The mentoring grants program is designed to support Black or African American, Indigenous, Latinx, and/or Asian or Pacific Islander American junior researchers, both doctoral students and postdoctoral fellows, in their career trajectories and to help faculty strengthen their mentoring support. The program provides grant support, advice, consultation, and a community focused on mentoring and career development.
The program was started in 2005 when the Foundation initiated a pilot project to support William T. Grant Scholars’ mentoring relationships with junior researchers of color. The grants were made an ongoing part of the Scholars Program in 2007, reflecting the Foundation’s commitment to increasing the number of people of color in research careers while also fostering the Scholars’ professional development as mentors. Building on this effort, in 2018 we expanded eligibility for mentoring grants to include principal investigators of major research grants.
The Foundation’s goals for the program are two-fold. First, we seek to strengthen the mentoring received by junior researchers of color and to position them for professional success. Second, we want to support our grantees in developing a stronger understanding of the career development issues facing their junior colleagues of color and to strengthen their mentoring relationships with them. In the longer term, we hope to increase the number of strong, well-networked researchers of color doing research on the Foundation’s interests and to foster more diverse, equitable, and inclusive academic environments.
Awards cover up to $60,000 for mentoring doctoral students and $110,000 for mentoring postdoctoral fellows (inclusive of a maximum of 7.5 percent in indirect costs).
- Grants will begin on July 1 of the award year and end June 30 two years later.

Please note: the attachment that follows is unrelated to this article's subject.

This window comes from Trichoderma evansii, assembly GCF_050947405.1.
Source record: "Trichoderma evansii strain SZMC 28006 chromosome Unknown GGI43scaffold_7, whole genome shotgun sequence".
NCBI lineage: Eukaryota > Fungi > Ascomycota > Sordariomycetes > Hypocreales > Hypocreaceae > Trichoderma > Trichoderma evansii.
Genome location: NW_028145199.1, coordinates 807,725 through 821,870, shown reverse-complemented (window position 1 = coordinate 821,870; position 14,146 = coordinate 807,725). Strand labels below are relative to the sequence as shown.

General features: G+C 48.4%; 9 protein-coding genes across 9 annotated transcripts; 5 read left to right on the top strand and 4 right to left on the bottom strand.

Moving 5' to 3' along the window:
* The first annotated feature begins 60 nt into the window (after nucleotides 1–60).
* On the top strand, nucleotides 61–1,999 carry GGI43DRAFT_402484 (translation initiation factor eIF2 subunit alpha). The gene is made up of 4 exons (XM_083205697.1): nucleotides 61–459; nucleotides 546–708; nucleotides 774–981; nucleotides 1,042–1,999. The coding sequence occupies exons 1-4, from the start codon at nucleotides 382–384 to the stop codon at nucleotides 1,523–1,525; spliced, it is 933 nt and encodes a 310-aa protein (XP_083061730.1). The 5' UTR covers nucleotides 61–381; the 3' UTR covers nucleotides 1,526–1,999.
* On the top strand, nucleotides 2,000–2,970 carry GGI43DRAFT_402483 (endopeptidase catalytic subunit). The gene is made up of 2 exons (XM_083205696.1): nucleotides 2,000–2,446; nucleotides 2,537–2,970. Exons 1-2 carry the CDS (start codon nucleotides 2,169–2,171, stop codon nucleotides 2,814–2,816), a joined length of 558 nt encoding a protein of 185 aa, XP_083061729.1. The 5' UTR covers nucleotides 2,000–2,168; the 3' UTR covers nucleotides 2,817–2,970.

- All mentors and mentees convene during annual meetings designed to support the mentoring relationships, mentors’ learning, and junior researchers’ development as researchers. Do not budget for travel to these meetings in the application; the Foundation will cover associated expenses.
- Mentors and junior researchers will each submit separate, confidential interim program reports six and twelve months after the initiation of the grant, and final reports at the end of the award period.
- All current William T. Grant Scholars and major research grantees with an active grant at time of application who are up to date on their annual reporting are eligible to apply.
- Junior researchers of color may be Asian or Pacific Islander American, Black or African American, Indigenous, and/or Latinx. Junior researchers may be full-time doctoral students or postdoctoral fellows. At minimum, students must be in their second year of doctoral studies at the onset of the award.
- The Scholar/principal investigator and junior researcher must be housed in the same institution. Exceptions will be considered on a case-by case basis, for example for mentor-mentee pairs with an existing relationship history that will facilitate the grant’s success.
- Eligible Scholars/principal investigators may receive the award only once during a grant.